And, as he shared stories and photos, I wasn't exactly envious, but I did yearn for the days when I summited gnarly peaks. I'd love to do that again someday, but it's not what my life is about now. We don't have a huge travel budget, and my daughter is five, and my husband and I don't get big blocks of time off together. That's not sad, because what's happening now--my family, my life--it's my PCT. Now that we're here, living back in this place where I grew up and never suspected I'd want to return to, it's important to me to experience it on a micro level. I have the privilege of going over the same stretches of trails day after day, and every time I notice new things about them. I learn new things about myself. This is where I am, and if I want to consider myself a grateful person, I should seek out what's amazing and miraculous about it and make an effort to put myself there. The things that truly matter to us become a practice. People talk about a yoga practice, but I have a pawpaw practice. It found me--that's the craziest thing!  I go out on the trails when they're not in season and I check up on the trees, watching them bloom and then seeing the fruit set, and then seeing their leaves turn gold and die and fall off. And then the leaves come back.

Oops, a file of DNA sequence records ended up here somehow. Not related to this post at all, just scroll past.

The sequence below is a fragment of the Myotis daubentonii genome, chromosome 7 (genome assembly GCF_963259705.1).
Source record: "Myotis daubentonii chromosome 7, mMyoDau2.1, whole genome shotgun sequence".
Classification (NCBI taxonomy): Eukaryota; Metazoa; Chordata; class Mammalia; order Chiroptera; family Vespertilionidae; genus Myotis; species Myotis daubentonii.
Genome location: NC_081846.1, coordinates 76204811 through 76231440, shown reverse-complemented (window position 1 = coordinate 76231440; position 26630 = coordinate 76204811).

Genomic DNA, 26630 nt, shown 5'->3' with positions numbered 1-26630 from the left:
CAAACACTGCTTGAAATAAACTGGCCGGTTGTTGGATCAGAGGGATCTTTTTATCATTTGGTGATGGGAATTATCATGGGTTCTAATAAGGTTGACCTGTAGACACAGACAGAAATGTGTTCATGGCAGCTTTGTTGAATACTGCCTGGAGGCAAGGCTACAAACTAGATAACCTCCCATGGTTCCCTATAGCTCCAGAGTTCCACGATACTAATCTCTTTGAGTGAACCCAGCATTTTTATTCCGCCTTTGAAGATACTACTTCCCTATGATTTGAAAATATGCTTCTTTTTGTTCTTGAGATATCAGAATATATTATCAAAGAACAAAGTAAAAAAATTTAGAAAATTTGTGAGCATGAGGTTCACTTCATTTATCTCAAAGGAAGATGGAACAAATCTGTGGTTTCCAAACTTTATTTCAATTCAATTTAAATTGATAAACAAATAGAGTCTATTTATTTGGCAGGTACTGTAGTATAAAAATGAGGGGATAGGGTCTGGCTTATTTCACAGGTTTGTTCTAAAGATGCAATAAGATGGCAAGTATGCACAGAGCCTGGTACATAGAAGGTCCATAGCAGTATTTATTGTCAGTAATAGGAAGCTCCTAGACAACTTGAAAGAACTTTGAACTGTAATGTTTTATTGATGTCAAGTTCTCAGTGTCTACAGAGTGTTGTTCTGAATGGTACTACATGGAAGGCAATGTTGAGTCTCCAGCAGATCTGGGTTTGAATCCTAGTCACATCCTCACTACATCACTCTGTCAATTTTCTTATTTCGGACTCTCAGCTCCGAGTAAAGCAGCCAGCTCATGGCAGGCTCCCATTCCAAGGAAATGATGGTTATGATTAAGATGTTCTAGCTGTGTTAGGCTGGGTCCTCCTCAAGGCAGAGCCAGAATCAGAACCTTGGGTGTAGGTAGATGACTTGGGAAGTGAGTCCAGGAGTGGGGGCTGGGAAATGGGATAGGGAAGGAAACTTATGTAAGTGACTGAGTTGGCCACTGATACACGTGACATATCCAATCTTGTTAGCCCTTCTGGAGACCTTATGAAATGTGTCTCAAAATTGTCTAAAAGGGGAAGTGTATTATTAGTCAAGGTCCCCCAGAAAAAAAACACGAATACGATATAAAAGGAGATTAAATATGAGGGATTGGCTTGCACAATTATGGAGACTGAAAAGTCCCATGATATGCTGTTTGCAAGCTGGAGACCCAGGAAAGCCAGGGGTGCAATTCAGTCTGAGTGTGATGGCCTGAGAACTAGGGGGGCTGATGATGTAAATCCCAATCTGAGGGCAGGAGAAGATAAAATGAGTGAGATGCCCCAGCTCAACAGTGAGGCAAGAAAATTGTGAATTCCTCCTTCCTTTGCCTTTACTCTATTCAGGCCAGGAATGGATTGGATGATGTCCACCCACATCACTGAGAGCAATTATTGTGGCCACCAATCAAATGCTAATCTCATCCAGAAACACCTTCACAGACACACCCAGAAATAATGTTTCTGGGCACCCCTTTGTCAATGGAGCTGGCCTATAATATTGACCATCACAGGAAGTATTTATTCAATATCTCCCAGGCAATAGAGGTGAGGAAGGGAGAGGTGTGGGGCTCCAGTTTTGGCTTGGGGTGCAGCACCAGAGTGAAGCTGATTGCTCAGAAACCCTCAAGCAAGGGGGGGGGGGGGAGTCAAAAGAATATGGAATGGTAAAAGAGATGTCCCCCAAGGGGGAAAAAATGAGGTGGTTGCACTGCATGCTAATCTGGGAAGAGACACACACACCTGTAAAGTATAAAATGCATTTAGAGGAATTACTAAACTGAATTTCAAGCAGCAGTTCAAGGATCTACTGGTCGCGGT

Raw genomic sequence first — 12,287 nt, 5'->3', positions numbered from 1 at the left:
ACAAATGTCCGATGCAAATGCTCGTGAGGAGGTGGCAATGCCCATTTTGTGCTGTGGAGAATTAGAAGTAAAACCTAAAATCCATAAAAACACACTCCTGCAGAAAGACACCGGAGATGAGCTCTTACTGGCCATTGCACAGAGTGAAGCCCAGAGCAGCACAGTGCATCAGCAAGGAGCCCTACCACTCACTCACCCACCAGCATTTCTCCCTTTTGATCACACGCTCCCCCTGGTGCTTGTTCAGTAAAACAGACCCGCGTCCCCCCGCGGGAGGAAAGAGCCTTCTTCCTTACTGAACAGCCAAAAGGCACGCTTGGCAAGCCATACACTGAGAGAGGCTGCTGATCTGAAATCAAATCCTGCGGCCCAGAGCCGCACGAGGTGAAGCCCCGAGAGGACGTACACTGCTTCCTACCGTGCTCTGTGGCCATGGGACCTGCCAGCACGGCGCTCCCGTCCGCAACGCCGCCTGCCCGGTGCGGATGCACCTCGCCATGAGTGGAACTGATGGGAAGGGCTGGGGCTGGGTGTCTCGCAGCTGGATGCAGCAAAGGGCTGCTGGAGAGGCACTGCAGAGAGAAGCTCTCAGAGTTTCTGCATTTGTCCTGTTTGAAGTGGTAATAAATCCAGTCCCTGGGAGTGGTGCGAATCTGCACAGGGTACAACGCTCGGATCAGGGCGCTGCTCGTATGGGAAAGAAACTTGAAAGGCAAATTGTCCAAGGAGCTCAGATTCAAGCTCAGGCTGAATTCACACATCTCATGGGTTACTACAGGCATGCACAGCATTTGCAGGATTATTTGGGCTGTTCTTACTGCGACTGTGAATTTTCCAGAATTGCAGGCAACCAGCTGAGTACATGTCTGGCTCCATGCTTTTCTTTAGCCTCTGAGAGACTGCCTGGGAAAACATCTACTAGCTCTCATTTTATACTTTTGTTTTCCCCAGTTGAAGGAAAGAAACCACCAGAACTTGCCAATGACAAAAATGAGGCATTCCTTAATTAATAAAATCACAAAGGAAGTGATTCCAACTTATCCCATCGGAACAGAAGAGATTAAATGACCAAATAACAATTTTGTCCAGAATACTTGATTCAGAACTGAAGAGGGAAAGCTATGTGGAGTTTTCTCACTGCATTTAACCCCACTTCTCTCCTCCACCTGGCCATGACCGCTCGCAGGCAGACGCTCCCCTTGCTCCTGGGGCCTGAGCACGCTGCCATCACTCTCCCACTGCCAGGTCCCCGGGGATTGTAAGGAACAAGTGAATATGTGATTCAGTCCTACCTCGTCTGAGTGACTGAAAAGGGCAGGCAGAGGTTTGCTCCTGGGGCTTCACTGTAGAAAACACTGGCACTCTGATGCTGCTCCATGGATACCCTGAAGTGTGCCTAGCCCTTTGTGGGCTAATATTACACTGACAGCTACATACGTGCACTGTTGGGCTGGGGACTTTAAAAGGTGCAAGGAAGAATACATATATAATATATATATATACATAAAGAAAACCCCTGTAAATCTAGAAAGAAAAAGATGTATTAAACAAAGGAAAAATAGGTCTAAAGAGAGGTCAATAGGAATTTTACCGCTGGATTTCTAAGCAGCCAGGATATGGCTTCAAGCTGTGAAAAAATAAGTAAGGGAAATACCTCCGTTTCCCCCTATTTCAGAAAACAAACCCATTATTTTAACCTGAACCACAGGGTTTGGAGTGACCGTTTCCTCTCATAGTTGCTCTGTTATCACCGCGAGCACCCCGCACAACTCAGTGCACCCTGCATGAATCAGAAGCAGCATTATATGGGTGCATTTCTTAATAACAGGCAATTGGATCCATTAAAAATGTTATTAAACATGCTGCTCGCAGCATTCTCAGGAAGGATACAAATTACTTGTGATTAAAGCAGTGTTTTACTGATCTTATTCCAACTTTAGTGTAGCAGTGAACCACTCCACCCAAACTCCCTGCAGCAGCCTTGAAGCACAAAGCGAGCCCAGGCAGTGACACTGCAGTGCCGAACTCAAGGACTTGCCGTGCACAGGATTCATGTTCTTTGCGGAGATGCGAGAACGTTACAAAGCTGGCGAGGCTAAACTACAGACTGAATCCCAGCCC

Pawpaw flowers in spring. How to forage, cook, and eat pawpaws - an interview with author Sara Bir

Pawpaw flowers in spring

Recipe testing - what was the process like? What percentage of recipes didn't make it into the book?

Recipe development and testing was different from how I'd usually go about it, simply because pawpaws are not something a person can just walk into a store and buy. The whole thing hinged on stockpiling many quarts of pawpaw pulp in the freezer, and that hinged on a few feverish weeks of foraging in the fall. Which I was totally okay with, but it meant that I could not go nuts with trying anything too off-the-wall, because my supply was finite. Also, normally I'd have any recipes destined for a cookbook cross-tested by other food writing friends--preferably ones who were not familiar with pawpaws--but from a practical standpoint, that was not possible. So I made the recipes myself over and over again, and let me tell you, my husband and daughter are completely sick of pawpaws. I share my experiments with friends to gather their feedback.